Subprime borrowers expect to pay higher APRs, so it pays to compare. In addition, it's the terms that make the loan subprime, not the lending institution, so don't let the name on the door fool you.
"Just because you have a traditional or prime loan from a lender doesn't mean you can't get a subprime product from the same lender," says Manning. "People tend to get lulled into complacency that they won't get ripped off."
You also need to look out for something that sounds too perfect. "If an offer sounds too good to be true, it is," says Manning. "If you know that you're getting 22 percent rates on credit cards, and all of a sudden you're getting a zero-percent credit card, run. It means you're going to be getting a lot of fees."
If you're shopping for a home or auto loan, ask about any and all fees upfront. If there seem to be a number of them, that's not a good sign. Your credit score means the lender could have a slightly higher risk in making the loan. But the cost of filling out the paperwork shouldn't change. Shop around.
Limit your risk
Avoid balloon payments and prepayment penalties. Balloons set up a financial crisis. If you can't make the cash, you're out of luck.
Prepayment penalties punish you for improving your finances. If you take a subprime now, but your situation is improving and in two years you will qualify for prime, you have to pay the penalty to your old lender.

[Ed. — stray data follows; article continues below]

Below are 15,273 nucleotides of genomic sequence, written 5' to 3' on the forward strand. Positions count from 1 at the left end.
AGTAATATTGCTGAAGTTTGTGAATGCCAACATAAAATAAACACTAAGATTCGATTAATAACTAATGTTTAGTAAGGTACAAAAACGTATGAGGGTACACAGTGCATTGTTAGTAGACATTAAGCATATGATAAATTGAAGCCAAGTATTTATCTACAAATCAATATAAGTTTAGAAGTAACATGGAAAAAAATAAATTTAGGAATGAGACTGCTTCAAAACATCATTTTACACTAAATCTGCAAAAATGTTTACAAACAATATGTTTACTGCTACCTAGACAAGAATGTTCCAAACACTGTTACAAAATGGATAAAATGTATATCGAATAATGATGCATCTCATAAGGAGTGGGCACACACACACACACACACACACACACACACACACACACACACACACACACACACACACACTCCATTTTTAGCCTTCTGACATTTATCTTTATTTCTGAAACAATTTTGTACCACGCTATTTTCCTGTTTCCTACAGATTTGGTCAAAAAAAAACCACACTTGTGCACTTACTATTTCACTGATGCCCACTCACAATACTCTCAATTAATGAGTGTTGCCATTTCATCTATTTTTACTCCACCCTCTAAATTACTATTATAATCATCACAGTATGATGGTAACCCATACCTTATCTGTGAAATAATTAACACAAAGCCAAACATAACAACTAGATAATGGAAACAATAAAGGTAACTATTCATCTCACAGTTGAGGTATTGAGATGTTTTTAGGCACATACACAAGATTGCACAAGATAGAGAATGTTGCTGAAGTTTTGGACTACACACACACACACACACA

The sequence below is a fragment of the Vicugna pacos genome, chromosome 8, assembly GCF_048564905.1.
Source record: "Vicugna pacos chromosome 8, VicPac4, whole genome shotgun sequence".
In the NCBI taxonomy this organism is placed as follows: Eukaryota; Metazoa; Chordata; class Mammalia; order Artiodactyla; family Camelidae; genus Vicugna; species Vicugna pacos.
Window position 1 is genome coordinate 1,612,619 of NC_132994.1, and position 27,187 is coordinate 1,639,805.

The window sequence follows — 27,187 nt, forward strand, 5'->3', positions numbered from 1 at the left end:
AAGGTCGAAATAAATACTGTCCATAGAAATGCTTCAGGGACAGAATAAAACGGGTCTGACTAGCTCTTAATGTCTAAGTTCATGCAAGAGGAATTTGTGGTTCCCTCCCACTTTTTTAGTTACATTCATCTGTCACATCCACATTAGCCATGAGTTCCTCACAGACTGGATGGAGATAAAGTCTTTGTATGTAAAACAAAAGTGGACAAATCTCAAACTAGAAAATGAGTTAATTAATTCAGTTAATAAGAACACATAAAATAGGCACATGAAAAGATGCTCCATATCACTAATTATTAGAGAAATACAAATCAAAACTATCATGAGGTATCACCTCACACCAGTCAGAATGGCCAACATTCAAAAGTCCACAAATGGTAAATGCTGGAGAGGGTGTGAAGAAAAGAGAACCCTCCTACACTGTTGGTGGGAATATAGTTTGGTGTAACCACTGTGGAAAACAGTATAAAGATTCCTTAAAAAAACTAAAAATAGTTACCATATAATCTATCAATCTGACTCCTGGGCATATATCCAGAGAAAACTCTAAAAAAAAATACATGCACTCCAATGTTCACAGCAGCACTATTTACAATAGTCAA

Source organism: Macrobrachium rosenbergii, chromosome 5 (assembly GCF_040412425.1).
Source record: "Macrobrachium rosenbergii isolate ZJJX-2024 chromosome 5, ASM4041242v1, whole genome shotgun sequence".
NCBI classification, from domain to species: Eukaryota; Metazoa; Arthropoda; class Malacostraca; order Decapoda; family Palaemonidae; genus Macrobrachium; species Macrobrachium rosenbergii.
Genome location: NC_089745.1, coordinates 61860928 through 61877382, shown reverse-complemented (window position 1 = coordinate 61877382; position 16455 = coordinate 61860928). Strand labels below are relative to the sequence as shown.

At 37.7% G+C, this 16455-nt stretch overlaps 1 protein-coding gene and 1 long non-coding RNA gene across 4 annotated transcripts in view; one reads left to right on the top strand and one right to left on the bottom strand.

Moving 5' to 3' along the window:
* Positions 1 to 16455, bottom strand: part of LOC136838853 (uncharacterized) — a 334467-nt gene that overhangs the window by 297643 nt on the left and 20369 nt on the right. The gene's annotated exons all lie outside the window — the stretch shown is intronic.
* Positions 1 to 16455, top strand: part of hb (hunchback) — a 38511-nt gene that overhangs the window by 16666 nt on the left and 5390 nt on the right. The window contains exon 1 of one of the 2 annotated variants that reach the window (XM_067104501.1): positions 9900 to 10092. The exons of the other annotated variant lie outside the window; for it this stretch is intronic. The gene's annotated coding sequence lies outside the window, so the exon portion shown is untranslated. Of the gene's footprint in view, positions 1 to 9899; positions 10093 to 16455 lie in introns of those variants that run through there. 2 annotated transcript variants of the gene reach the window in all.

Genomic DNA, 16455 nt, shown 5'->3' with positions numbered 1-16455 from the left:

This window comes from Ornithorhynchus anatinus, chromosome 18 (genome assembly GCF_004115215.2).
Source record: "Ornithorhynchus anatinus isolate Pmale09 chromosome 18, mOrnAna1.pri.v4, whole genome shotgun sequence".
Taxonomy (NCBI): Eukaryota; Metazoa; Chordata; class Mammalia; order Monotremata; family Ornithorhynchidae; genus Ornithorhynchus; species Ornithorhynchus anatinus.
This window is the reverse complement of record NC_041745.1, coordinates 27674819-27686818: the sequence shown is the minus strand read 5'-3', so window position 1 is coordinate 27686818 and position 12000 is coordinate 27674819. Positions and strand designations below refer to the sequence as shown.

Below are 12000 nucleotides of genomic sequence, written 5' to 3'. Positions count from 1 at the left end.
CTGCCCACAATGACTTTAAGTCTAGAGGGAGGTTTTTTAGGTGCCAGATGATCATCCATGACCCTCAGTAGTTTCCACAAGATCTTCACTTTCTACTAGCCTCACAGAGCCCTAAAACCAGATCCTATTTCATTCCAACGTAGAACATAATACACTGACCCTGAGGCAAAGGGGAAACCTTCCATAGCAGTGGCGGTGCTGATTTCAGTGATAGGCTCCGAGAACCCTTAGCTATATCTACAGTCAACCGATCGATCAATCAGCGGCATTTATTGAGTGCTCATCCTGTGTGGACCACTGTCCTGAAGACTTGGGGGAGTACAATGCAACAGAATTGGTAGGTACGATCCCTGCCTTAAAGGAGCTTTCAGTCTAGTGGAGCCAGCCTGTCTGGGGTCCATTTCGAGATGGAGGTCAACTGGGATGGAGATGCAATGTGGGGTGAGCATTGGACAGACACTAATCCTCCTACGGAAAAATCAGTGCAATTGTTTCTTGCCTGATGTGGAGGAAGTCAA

For subprime borrowers, these clauses can often become more than paperwork details.
Balloon payments increase the likelihood of default by 46 percent, according to Michael Stegman, professor of public policy and director of the Center for Community Capitalism at the University of North Carolina at Chapel Hill, who conducted a recent study of subprime mortgage refinance loans. Prepayment penalties will raise the odds of defaulting by 15 percent to 20 percent, depending on the terms.
But what tends to hurt subprime borrowers who refinance the most? Adjustable-rate mortgages, says Stegman. In his study, adjustable-rate refinance borrowers had a 49 percent greater chance of losing the home in foreclosure.
Don't be afraid to ask, "What's in this for me?" If the answer is just "the loan," that's not good enough. In the prime market, an ARM comes with a lower rate. But in subprime lending, "the benefits are not all that clear," says Stegman. If you're considering accepting unfavorable terms like an adjustable rate, balloon payment or prepayment penalty, what's the trade-off?
Cover your assets
"Don't risk a valuable asset for a small loan," says Jean Ann Fox, director of consumer protection for the Consumer Federation of America. "People are betting the entire value of what they paid for a car when they get a car title loan." With payday lending, you're putting your bank account at risk. If you can't pay, some lenders will just keep cashing your initial check, piling up the bounced-check fees and putting your account and check-writing privileges in jeopardy, says Fox.
And ask about penalties. What happens if a payment is late or you miss a payment? Can they hike your rate, and if so, by how much? Are there fees? How much are they? If the terms on two loans are similar, it could make the difference.
Want to make the smart move? Be sure to study the big picture: the overall cost of borrowing the money, says Fox. When you look at all the charges and fees, what will it actually cost you, in total, to borrow the money?
"It takes work," says Fox, but "see if it isn't worth your time to get the best deal you can."
Dana Dratch is
a freelance writer based in Atlanta.
This story ran on BankRate.com on September 22, 2006.